1. DavidD said,

    It so happens that a Star Trek Voyager episode addresses the question of whether to forget or not. It even involves an alien language, but not French.

    It was titled “Memorial”, episode 134, season 6, first aired February 2, 2000 (I’m sure I was busy at the time). It was about a memorial on a now uninhabitated planet where 300 years before the inhabitants were massacred for resisting relocation. The memorial causes those on passing spaceships to remember the massacre telepathically, complete with guilt, fear, and other qualities that make the experience seem real. The crew spent the episode figuring out where this was coming from, what the reality of it was, and whether they somehow did participate in the massacre under some sort of spell, before it was revealed to have happened 300 years earlier.

    In the end there are two schools of thought. Neelix and Captain Janeway want the memorial preserved out of respect for the massacre. Everyone else wants to disable it so as not to interfere with others again. The captain wins.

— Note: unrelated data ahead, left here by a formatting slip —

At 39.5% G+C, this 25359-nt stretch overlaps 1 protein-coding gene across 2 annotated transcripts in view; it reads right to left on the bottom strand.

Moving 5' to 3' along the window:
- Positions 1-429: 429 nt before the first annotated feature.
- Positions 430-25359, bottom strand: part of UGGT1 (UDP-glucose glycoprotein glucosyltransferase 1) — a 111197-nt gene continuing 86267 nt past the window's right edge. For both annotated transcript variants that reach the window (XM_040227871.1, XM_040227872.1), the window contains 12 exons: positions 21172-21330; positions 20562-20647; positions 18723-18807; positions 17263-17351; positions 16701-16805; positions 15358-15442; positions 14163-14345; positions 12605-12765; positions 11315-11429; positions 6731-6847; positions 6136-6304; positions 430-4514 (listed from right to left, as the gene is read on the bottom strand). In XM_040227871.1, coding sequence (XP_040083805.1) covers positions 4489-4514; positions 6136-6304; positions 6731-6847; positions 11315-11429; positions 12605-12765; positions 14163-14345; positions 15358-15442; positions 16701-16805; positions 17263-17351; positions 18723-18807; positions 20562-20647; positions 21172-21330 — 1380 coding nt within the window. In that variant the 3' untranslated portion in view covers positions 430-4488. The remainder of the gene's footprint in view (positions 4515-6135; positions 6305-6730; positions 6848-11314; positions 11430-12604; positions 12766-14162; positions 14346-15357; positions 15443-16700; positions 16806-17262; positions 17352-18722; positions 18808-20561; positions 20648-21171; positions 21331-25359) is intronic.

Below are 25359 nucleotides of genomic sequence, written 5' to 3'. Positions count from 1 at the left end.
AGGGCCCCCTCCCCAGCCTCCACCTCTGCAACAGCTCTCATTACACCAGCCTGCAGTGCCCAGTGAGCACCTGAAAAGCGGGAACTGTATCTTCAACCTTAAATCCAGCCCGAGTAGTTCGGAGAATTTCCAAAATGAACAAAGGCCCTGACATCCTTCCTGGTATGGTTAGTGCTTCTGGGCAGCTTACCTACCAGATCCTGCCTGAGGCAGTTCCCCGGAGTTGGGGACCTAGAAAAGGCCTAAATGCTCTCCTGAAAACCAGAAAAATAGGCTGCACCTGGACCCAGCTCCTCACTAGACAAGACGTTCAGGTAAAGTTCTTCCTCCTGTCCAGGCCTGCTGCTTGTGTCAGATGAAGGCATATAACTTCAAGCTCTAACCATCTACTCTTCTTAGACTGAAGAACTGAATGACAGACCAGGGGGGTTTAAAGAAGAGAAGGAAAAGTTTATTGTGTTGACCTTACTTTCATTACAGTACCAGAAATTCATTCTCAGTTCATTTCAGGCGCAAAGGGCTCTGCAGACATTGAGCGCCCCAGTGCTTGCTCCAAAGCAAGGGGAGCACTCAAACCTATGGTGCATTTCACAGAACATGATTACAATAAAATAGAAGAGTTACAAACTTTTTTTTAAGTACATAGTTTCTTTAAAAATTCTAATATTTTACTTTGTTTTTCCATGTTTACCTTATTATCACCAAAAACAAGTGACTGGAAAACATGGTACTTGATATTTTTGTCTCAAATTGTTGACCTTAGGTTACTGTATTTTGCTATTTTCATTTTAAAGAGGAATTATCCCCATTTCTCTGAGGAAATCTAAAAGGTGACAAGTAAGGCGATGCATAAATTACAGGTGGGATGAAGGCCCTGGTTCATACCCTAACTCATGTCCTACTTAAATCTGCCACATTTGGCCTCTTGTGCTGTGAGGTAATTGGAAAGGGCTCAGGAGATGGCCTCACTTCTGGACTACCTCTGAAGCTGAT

Usually I’m with Chakotay on this show. I don’t have his facial tattoo, but I like his visions and pragmatism. He wants to disable the memorial. There are so many other reminders of how vicious human beings can be. There are, you know. If you miss Schindler’s List you might see The Killing Fields, where Pol Pot destroys the intellectual class in Cambodia, meaning anyone who wears glasses. It is a necessary lesson to learn what human beings are capable of, not just the charismatic maniacs in power, but all the educated and talented people who not only allow mass murder, but try to make it more efficient. There are still plenty of nuclear weapons on Earth to aid such an effort.

    How much does this lesson have to be driven home? I’m with Chakotay. There’s enough memory as it is. But I know I don’t have a deciding vote any more than Chakotay did. C’est la vie.